Female aviators key element to the CAA mission

  • Published
  • By Senior Airman Dylan M. Gentile
  • 919th Special Operations Wing

Female aviators play an important role in the 711th Special Operations Squadron’s combat aviation advisor mission at home and around the globe. Combat aviation advisors advise, assist and instruct service members from partner nations on how to best perform this specialized mission.

One of the female aviators working hard to get the mission done in the 919th Special Operations Wing is Maj. Brianna Thompson. She was a traditional navigator before joining the 919th Special Operations Wing and is one of several female CAAs in the unit.

“We always need more people with diverse perspectives in aviation,” Thompson said. “You don’t have to be exactly like everyone on the aircrew to get along, be effective as a team, and enjoy the (heck) out of it.”

Another female aviator and CAA in the 711th SOS is Lt. Col. Stacie Carroll, who was a navigator on the AC-130U Spooky before becoming a CAA.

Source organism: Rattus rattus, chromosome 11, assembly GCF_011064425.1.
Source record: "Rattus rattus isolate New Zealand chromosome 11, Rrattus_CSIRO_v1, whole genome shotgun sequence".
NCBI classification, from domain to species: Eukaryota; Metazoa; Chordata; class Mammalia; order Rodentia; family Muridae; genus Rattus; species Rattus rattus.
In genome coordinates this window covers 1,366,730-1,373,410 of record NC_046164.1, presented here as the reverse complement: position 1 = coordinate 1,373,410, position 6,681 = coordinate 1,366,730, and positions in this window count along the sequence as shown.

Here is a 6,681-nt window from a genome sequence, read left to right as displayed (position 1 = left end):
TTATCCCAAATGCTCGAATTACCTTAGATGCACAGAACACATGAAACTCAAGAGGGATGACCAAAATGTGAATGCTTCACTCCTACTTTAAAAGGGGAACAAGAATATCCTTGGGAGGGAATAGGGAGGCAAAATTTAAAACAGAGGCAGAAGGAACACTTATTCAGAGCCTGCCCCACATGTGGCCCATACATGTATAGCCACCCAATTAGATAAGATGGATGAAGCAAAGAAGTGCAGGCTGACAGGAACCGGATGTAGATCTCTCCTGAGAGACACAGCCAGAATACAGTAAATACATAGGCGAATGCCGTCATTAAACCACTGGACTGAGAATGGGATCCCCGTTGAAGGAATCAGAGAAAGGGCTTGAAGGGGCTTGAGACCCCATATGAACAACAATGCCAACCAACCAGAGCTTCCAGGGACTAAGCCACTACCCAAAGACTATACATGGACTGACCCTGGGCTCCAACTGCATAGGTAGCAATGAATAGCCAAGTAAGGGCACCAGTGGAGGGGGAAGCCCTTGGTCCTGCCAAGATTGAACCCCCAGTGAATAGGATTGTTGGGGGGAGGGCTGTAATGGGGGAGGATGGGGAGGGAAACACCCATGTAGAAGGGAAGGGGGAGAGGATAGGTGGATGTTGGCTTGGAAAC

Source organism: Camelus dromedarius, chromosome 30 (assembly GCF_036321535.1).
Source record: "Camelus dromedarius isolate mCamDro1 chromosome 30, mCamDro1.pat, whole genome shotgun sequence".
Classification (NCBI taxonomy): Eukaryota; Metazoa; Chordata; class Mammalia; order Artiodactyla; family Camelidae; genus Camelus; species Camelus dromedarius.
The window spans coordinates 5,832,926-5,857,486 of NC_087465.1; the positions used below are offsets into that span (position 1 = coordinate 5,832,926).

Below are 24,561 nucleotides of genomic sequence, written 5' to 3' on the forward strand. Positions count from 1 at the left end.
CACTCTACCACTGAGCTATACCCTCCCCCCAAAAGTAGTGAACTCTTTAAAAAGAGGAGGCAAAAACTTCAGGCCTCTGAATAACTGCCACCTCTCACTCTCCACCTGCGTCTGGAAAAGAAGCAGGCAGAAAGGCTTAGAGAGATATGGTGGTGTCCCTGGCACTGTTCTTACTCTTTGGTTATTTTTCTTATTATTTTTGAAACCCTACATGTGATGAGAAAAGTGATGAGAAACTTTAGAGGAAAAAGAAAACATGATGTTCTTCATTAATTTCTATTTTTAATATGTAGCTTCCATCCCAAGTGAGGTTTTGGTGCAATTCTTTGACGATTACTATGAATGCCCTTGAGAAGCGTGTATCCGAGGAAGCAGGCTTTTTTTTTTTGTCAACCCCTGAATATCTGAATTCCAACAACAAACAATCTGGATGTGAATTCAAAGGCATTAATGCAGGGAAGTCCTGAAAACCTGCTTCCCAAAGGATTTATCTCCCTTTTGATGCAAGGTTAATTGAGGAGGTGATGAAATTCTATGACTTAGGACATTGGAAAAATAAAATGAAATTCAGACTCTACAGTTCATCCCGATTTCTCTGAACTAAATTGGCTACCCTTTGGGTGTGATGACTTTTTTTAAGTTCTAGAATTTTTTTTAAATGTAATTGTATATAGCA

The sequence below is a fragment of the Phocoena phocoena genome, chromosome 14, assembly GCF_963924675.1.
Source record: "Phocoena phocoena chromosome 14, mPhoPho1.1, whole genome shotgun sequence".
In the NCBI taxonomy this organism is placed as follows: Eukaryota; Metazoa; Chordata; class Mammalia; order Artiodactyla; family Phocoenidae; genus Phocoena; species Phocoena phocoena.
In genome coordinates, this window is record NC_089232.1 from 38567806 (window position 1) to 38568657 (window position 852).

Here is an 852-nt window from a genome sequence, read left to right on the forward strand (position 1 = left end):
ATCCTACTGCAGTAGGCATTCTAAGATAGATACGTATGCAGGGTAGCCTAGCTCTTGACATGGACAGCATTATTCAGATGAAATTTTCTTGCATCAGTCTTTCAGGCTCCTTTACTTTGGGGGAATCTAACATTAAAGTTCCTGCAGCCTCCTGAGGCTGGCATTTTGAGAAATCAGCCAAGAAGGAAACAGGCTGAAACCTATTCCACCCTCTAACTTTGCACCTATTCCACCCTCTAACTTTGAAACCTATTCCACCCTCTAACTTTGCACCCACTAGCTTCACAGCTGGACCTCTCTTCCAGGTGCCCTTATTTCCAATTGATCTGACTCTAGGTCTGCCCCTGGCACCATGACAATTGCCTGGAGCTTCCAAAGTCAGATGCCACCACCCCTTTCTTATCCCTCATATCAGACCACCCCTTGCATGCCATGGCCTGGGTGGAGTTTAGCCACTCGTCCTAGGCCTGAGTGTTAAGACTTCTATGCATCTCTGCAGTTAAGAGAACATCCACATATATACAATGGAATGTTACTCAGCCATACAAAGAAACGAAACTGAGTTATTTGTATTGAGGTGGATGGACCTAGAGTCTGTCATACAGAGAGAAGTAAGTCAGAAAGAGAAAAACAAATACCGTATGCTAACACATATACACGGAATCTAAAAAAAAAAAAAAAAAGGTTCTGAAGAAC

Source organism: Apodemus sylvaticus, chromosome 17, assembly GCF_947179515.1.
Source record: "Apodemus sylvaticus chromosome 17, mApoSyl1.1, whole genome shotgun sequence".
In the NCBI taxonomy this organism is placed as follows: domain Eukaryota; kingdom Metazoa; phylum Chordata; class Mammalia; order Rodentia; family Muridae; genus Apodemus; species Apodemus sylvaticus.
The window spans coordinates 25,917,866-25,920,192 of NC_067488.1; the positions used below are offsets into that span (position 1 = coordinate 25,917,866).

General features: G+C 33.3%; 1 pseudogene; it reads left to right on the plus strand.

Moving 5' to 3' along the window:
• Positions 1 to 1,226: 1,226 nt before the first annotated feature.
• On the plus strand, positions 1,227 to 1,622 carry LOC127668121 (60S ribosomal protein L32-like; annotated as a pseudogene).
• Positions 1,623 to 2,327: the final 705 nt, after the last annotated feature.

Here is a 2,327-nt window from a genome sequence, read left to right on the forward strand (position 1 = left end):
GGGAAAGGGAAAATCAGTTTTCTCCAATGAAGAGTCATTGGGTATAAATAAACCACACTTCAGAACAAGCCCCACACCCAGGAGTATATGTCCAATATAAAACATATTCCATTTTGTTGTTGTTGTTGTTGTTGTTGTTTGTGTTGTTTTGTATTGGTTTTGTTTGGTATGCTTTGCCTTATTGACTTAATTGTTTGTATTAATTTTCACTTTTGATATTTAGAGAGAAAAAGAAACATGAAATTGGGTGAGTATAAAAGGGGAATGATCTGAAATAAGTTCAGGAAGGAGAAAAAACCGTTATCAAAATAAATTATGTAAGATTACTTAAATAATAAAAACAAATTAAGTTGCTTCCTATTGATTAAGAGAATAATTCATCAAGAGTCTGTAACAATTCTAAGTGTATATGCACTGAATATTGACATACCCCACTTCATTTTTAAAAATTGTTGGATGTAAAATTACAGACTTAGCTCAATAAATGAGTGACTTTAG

“I take a lot of pride in being a special operations aviator,” Carroll said. “I love that I was able to continue as an Air Force Special Operations Command aviator as a Reservist.”

CAAs receive special training to operate in diverse environments in austere locations around the world, creating space for a diversity of perspectives.

“The women I’ve ran into in this job seem to have it all,” Thompson said. “The role we play is probably a lot more prominent than our numbers would suggest.”

While just under 7% of pilots are female, the Air Force has taken moves to grow the number of female aviators and removed the height requirements to fly in 2020.

Thompson noted that sometimes it can be difficult when she’s the only female aviator on an aircrew. The challenges are far greater when performing the CAA mission as a lone female in a partner nation.

With the physical demands, mental strength and skill required to fly, Airmen have to meet certain standards whether male or female.

“I love when you start to feel comfortable and confident with the mission set,” Thompson said. “Typically ground-users will hear men on the radio, so when I know I’m doing my job really well and they’re hearing me, there’s nothing more powerful than that.”